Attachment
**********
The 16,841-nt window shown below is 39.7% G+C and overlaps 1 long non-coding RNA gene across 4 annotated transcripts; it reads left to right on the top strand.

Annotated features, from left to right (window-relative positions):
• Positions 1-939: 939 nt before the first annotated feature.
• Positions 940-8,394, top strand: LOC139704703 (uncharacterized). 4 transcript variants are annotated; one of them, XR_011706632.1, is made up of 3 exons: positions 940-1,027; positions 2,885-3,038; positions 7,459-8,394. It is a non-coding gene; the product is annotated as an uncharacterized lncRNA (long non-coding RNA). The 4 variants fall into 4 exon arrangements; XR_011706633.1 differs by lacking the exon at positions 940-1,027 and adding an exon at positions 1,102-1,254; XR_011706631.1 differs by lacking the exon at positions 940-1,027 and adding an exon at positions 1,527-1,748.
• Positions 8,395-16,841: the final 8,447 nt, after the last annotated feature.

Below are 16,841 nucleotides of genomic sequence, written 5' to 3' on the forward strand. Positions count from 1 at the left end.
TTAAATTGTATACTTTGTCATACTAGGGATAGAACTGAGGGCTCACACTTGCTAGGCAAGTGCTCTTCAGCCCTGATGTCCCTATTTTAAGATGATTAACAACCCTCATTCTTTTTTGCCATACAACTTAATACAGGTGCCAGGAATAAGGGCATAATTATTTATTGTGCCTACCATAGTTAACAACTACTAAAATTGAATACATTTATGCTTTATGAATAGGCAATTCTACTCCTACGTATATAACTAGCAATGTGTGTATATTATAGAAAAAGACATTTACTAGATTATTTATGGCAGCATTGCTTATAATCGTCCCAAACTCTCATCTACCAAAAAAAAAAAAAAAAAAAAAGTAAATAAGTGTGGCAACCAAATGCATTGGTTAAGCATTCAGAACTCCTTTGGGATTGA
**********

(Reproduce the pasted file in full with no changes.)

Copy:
The 16,841-nt window shown below is 39.7% G+C and overlaps 1 long non-coding RNA gene across 4 annotated transcripts; it reads left to right on the top strand.

Annotated features, from left to right (window-relative positions):
• Positions 1-939: 939 nt before the first annotated feature.
• Positions 940-8,394, top strand: LOC139704703 (uncharacterized). 4 transcript variants are annotated; one of them, XR_011706632.1, is made up of 3 exons: positions 940-1,027; positions 2,885-3,038; positions 7,459-8,394. It is a non-coding gene; the product is annotated as an uncharacterized lncRNA (long non-coding RNA). The 4 variants fall into 4 exon arrangements; XR_011706633.1 differs by lacking the exon at positions 940-1,027 and adding an exon at positions 1,102-1,254; XR_011706631.1 differs by lacking the exon at positions 940-1,027 and adding an exon at positions 1,527-1,748.
• Positions 8,395-16,841: the final 8,447 nt, after the last annotated feature.

Below are 16,841 nucleotides of genomic sequence, written 5' to 3' on the forward strand. Positions count from 1 at the left end.
TTAAATTGTATACTTTGTCATACTAGGGATAGAACTGAGGGCTCACACTTGCTAGGCAAGTGCTCTTCAGCCCTGATGTCCCTATTTTAAGATGATTAACAACCCTCATTCTTTTTTGCCATACAACTTAATACAGGTGCCAGGAATAAGGGCATAATTATTTATTGTGCCTACCATAGTTAACAACTACTAAAATTGAATACATTTATGCTTTATGAATAGGCAATTCTACTCCTACGTATATAACTAGCAATGTGTGTATATTATAGAAAAAGACATTTACTAGATTATTTATGGCAGCATTGCTTATAATCGTCCCAAACTCTCATCTACCAAAAAAAAAAAAAAAAAAAAAGTAAATAAGTGTGGCAACCAAATGCATTGGTTAAGCATTCAGAACTCCTTTGGGATTGA